Against this backdrop, the Research & Development Group realigned its organization in FY2015 and transitioned to a structure with the Global Center for Social Innovation (CSI) to promote collaborative creation with customers, the Center for Technology Innovation to promote technological innovation, and the Center for Exploratory Research to undertake R&D for solving future societal issues. From FY2016, Hitachi's business side also shifted to a three-tier structure of front, platform, and product. Research & Development Group activities aligned with the business side, and are addressing the challenges faced by customers in each region through collaborative creation and technological development. Further, to drive business, the Research & Development Group is promoting the “creation of Social Innovation Business” and “establishment of world No. 1 technology platforms” and is accelerating “the realization of visions for the future.”

    For the “creation of Social Innovation Business,” Hitachi is making full use of “NEXPERIENCE,” which systemizes collaborative creation methodologies to generate use cases for the IoT platform Lumada. A new office was opened in London following such centers in Tokyo and Silicon Valley to further provide facilities equipped with co-creation spaces in order to accelerate global deployment. In April 2017, the Insights Laboratory was established to globally integrate the co-creation activities of CSI and, together with the Hitachi Insight Group organized in May 2016, will be accelerating the global deployment of Lumada. The development of solution cores, especially those that use AI and analytics as a common platform, and the showcasing of Lumada use cases, will be promoted by a team of 200 overseas staff.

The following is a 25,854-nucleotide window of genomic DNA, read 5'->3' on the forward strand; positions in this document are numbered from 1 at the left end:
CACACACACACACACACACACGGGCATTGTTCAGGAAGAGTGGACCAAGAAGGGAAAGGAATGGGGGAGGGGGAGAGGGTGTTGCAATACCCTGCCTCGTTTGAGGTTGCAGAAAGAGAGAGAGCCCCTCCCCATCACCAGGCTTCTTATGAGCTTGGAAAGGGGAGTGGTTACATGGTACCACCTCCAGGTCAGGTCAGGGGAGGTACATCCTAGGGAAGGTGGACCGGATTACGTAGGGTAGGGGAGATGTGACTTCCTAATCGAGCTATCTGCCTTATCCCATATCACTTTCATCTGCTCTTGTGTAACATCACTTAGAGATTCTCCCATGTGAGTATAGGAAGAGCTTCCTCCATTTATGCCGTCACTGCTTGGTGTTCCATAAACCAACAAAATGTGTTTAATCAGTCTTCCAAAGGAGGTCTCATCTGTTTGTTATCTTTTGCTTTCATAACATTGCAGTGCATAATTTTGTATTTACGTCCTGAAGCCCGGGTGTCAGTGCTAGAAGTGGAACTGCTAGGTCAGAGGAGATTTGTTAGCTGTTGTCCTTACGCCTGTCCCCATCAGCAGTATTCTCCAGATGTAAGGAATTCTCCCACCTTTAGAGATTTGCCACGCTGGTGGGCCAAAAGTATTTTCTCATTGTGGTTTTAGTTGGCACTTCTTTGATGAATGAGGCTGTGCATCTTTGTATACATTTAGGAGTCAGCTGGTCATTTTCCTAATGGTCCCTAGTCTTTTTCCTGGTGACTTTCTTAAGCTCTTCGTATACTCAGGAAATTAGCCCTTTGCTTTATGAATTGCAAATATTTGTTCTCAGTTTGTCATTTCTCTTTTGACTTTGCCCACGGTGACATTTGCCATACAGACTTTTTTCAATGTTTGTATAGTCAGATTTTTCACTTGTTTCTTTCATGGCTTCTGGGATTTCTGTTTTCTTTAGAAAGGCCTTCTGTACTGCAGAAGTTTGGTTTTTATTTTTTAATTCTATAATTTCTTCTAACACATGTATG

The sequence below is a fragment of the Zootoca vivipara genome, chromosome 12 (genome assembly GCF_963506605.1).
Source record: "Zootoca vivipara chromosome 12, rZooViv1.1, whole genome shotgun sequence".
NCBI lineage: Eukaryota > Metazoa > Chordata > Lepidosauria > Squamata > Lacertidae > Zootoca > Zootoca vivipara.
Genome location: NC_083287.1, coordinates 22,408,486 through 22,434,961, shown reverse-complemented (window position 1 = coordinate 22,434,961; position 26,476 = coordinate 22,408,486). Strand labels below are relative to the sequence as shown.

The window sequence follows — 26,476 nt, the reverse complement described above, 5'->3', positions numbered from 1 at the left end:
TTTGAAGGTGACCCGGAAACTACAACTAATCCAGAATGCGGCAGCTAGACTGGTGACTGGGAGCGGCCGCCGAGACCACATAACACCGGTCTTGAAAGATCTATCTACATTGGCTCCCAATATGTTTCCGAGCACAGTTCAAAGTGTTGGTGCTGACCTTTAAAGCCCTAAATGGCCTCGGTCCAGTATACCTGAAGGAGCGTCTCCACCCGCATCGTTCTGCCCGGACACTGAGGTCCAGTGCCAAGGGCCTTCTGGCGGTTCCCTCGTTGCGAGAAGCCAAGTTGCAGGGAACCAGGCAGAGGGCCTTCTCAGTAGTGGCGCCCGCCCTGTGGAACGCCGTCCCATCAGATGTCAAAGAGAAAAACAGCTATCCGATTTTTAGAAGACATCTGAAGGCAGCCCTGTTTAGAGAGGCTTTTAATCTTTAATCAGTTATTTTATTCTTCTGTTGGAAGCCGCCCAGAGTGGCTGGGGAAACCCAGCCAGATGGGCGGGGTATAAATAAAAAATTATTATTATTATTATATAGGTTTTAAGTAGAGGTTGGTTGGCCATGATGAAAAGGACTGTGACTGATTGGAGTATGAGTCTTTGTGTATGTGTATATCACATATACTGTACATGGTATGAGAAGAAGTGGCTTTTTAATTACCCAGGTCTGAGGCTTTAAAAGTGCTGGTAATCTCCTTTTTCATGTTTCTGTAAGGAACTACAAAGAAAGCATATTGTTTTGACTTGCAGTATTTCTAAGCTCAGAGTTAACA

Collaborative creation requires the “establishment of world No. 1 technological platforms.” Thus, technology platforms in nine fields—energy, mechanical engineering, materials, controls, systems engineering, production engineering, digital technology, electronics, and healthcare—have been reinforced, and are contributing to each of the three business tiers, front –platforms–products, respectively. Also, in 2016, Hitachi conducted field tests at customer sites with its humanoid robot EMIEW3 with a view towards the practical application of robot services. In the field of AI, following the commercialization of the Hitachi AI Technology/Business Improvement Service in 2015 using Hitachi's original AI technology to help resolve corporate management issues, new initiatives such as technology developed to automatically provide advice to raise worker happiness, and verification trials with about 600 sales and marketing staff within the Hitachi Group, are taking place. In the future, Hitachi will introduce new digital technologies and develop disruptive innovation technologies that integrate each technology platform.